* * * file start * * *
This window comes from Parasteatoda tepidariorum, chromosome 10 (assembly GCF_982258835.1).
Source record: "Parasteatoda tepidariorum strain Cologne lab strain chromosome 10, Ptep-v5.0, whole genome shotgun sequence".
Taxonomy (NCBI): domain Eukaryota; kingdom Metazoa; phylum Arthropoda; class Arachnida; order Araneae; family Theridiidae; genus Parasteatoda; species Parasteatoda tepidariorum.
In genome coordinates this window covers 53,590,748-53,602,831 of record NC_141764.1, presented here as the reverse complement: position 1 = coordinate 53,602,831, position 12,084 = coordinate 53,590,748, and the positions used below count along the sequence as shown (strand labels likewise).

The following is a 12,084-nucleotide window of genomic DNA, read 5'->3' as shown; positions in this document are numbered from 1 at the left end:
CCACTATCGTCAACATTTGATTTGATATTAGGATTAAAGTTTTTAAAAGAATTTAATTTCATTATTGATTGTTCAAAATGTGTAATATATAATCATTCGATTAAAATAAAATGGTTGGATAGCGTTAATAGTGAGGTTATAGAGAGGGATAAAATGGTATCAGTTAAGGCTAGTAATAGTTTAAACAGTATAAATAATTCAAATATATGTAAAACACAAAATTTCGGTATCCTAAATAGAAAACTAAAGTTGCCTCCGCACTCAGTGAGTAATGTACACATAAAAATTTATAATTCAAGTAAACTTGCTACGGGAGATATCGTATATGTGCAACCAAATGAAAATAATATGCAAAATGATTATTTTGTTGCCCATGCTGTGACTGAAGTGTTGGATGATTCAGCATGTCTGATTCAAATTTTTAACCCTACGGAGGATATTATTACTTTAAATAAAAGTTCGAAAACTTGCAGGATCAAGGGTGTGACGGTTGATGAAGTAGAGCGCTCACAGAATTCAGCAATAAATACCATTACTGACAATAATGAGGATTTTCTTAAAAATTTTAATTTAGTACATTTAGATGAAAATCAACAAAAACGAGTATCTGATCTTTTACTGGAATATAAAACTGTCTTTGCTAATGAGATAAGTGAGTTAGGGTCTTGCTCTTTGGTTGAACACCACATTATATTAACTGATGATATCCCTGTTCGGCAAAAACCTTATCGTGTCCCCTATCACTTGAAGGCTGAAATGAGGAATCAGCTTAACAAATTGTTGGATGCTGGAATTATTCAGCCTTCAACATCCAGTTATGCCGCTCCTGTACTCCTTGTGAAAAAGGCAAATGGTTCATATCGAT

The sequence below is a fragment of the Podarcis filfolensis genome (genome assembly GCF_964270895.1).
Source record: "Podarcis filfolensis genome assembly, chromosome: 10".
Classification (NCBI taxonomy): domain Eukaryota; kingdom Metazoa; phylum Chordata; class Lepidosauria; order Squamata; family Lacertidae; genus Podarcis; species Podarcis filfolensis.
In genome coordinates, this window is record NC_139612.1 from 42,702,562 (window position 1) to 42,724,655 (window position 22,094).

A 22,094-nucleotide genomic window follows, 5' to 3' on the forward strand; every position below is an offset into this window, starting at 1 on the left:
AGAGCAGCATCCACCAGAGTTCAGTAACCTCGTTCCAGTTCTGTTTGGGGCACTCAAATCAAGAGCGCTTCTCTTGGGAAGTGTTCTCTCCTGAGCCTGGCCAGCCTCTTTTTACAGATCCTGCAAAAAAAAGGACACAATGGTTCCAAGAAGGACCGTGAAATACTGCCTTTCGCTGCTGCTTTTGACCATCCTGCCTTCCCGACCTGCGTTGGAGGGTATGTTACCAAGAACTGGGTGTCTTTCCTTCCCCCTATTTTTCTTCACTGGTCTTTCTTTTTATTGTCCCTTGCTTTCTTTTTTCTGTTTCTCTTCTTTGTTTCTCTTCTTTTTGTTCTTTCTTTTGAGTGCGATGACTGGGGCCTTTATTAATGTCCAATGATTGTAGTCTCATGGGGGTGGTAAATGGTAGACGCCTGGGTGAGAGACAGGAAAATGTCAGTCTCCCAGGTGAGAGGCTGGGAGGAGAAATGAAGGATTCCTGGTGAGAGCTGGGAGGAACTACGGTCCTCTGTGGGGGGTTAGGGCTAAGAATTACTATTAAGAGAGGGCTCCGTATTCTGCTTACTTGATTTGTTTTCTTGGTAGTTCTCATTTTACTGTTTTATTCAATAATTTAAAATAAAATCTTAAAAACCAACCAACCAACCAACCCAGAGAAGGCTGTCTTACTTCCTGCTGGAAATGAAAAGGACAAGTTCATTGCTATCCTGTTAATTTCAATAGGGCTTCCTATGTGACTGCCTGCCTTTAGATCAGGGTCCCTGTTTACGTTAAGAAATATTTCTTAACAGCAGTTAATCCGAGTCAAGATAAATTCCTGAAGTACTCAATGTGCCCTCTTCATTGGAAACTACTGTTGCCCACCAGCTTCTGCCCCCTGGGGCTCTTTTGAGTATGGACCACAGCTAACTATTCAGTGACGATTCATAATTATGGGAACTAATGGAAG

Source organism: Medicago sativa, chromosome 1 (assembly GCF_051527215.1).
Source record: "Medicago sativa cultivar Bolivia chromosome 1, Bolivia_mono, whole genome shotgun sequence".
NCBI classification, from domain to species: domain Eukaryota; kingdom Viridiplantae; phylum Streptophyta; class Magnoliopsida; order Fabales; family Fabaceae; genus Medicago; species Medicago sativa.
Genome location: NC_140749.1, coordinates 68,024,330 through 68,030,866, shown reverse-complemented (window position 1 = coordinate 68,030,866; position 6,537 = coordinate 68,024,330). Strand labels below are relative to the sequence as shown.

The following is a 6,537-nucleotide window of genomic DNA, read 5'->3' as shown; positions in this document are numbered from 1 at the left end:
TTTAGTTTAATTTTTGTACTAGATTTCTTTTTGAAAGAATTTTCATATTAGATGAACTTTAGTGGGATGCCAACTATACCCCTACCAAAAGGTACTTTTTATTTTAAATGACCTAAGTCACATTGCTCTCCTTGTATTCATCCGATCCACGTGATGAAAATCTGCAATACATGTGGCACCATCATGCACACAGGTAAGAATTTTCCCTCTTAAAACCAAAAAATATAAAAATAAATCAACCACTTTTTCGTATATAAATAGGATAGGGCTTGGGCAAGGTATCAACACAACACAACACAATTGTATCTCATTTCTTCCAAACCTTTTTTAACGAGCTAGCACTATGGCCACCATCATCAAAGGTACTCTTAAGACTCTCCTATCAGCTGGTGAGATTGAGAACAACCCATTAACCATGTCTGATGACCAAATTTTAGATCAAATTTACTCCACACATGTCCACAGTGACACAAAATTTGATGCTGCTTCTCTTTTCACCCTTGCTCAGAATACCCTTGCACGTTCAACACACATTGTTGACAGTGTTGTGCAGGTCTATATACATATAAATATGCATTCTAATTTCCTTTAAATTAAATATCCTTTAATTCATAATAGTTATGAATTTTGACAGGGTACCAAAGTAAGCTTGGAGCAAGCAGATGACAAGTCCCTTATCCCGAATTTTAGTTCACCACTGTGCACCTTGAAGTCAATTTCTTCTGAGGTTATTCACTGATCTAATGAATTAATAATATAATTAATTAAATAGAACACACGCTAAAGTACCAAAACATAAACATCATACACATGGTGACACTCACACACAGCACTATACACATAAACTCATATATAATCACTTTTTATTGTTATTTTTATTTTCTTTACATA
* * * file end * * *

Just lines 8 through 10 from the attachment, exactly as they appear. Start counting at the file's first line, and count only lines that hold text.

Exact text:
Source record: "Podarcis filfolensis genome assembly, chromosome: 10".
Classification (NCBI taxonomy): domain Eukaryota; kingdom Metazoa; phylum Chordata; class Lepidosauria; order Squamata; family Lacertidae; genus Podarcis; species Podarcis filfolensis.
In genome coordinates, this window is record NC_139612.1 from 42,702,562 (window position 1) to 42,724,655 (window position 22,094).